Lord in the Sacred Host assumes the state of the Sacred Species. He replaces their substance.

He has subordinated His own state to the manner of being of the species, which becomes the form of His life, which makes the law of His duration. He is, as it were, their subject. He is submissive to them, He depends on them. True, they touch not upon His divine life, and when they cease to exist, He suffers no detriment to His glorified Body, He simply withdraws. He is united to them, undergoing their laws of movement and humiliation. He is treated as they are. In seeing them, we see the state, the exterior manner of Our Lord’s existence. Now, the species are poor, so poor that they no longer possess their own attributes. Consecration has destroyed the substance to which nature had attached them. They have no longer the natural properties of their existence, and they exist only by a miracle. And so, too, with Our Lord. He has nothing in the Blessed Sacrament. He brings nothing from heaven but Himself. He owns not a stone, not a church. He is as poor as are the Sacred Species, poorer, then, than at Bethlehem. There He possessed Himself; there He had a body that could move, that spoke, that could assimilate, could grow, and receive from His friends. But here in the Host, He has nothing. They make Him presents, but that does not change His personal state. Let the altar be of gold and resplendent with a thousand lights, Jesus is not less poor nor less obscure under the Sacred Species. He is civilly dead, powerless to receive anything. He is a dead man! The honor of the religious who makes the vow of poverty is to resemble Him. Jesus is, as it were, imprisoned, bound in a winding-sheet, which forms His whole clothing, and which is always the same, a garment which is even not a substance nor a natural being, so frail that, if the miracle ceased, it, too, would be instantly destroyed. Behold the great Poor Man! To make the vow of poverty, we need to see Him and consider Him! Study His poverty, which is that of the Host, and you will understand how far you ought to carry the spirit of detachment and poverty.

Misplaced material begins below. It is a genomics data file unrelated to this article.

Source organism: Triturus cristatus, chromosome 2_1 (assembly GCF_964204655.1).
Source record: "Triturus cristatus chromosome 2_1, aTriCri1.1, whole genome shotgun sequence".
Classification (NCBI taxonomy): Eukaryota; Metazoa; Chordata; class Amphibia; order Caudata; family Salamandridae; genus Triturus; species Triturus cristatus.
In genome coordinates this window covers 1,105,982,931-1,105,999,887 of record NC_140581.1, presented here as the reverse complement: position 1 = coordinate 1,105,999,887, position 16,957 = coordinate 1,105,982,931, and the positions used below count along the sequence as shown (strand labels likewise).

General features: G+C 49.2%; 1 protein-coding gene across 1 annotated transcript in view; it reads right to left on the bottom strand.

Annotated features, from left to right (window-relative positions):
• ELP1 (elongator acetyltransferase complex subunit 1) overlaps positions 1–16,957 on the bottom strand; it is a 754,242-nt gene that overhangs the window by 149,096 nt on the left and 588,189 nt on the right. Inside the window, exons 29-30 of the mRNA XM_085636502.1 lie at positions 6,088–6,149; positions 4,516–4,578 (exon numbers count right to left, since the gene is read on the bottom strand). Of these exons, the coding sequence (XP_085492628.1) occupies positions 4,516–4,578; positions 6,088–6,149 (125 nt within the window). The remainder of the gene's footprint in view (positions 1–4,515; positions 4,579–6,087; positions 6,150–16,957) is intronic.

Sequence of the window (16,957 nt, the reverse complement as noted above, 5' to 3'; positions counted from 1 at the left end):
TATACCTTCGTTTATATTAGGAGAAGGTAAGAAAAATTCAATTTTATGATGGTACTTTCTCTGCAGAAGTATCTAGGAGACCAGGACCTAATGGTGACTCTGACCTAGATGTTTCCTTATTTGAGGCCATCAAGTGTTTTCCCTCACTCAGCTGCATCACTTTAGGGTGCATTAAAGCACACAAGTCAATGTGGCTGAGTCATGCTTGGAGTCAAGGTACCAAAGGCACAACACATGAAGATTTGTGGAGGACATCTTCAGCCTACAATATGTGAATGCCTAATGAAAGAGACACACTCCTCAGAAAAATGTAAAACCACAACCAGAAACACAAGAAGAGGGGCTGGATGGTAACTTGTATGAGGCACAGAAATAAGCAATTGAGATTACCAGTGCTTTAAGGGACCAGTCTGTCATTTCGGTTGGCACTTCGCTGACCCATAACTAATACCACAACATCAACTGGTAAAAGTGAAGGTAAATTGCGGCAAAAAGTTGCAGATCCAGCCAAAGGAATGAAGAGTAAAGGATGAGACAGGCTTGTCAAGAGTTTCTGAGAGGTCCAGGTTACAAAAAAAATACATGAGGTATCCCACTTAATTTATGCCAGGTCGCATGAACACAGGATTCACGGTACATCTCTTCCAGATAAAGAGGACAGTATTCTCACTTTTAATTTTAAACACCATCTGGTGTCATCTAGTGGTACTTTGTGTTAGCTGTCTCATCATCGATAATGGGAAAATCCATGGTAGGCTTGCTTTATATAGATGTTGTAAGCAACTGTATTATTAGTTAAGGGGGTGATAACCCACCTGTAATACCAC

Still more, the species are very humble. They are always white, but white is not a color, and the prolonged sight of it is tiresome. And so, Our Lord has no visible beauty in the Sacrament, no human beauty — He who was so beautiful in life, "the most beautiful among the children of men." The cloud that envelops Him allows nothing to be perceived. The lowest of men is yet more exalted than Our Lord, for he is still someone. Our Lord has willed to assume the law of the species and to be only something. The species are immovable and inanimate. Jesus, the Word, the Life of the world, the supreme Mover of all beings, the Life of all lives, is condemned to remain motionless and inactive. He is imprisoned. He is there reduced to such a point that, however small may be the Host, He is still in It whole and entire. He has in Himself life and movement, but He makes no use of them because He has subjected Himself to the condition of the inanimate species. Men may insult and spurn Him, but He will not defend Himself. If He could suffer. He would endure more in the Host than He did during His life. But we know what the Prophet says in His person, "I am a worm of the earth and no man." The worm is the lowest in the animal creation, just one step above the vegetable kingdom. The worm is destitute of covering, while other living things, even the caterpillar, have a fur, or some kind of vesture. He was like to a worm of the earth on the Cross when they exposed Him naked to the insults of the executioners, but that was but for a very short time. In the Sacrament, He does not become a worm of the earth, but He is exposed to being associated with worms. How many Sacred Hosts are spoiled by accident or want of care! They decay, they rot, worms are generated in them, and they force Our Lord to withdraw, for He remains under the species only as long as they are sound. Worms then take His place. When the Host is in process of decomposition, half destroyed, Jesus Christ takes refuge in the remaining sound part. The Host is now disputed between Jesus Christ and the worms of decomposition! He has assumed all the miseries of the Sacred Species as to its manner of external being, "I have said to rottenness: Thou art my father; to worms, my mother and my sister." Lastly, the species have no will. Men take them up and carry them wherever they wish. No matter who it is that commands Him, Jesus never resists, never says no. He allows Himself to be taken into the hands of a miscreant. That is one of the conditions of the state that He has chosen. He never defends Himself. Society avenges aggression by the punishment of the aggressor, but Our Lord permits everything... Why?... Up to what point?... He was annihilated on Calvary with regard to the happiness and glory of His Divinity, and also in respect to the rest of mankind. Yes, without doubt; but it is here in the Host that the real annihilation comes in. The very lowest degree of creation is to possess no substance at all, to be but an accident, a quality; now, Jesus Christ, who cannot lose His own substance, assumes the external state, the condition of simple, natural accidents. All this He does in order to say to us, "See, and do as I do." Oh, never can it happen in our imitation of Him, to descend as low as He! Our eternal regret will be to have thought so little on the abasement of Jesus Christ in the Most Blessed Sacrament.

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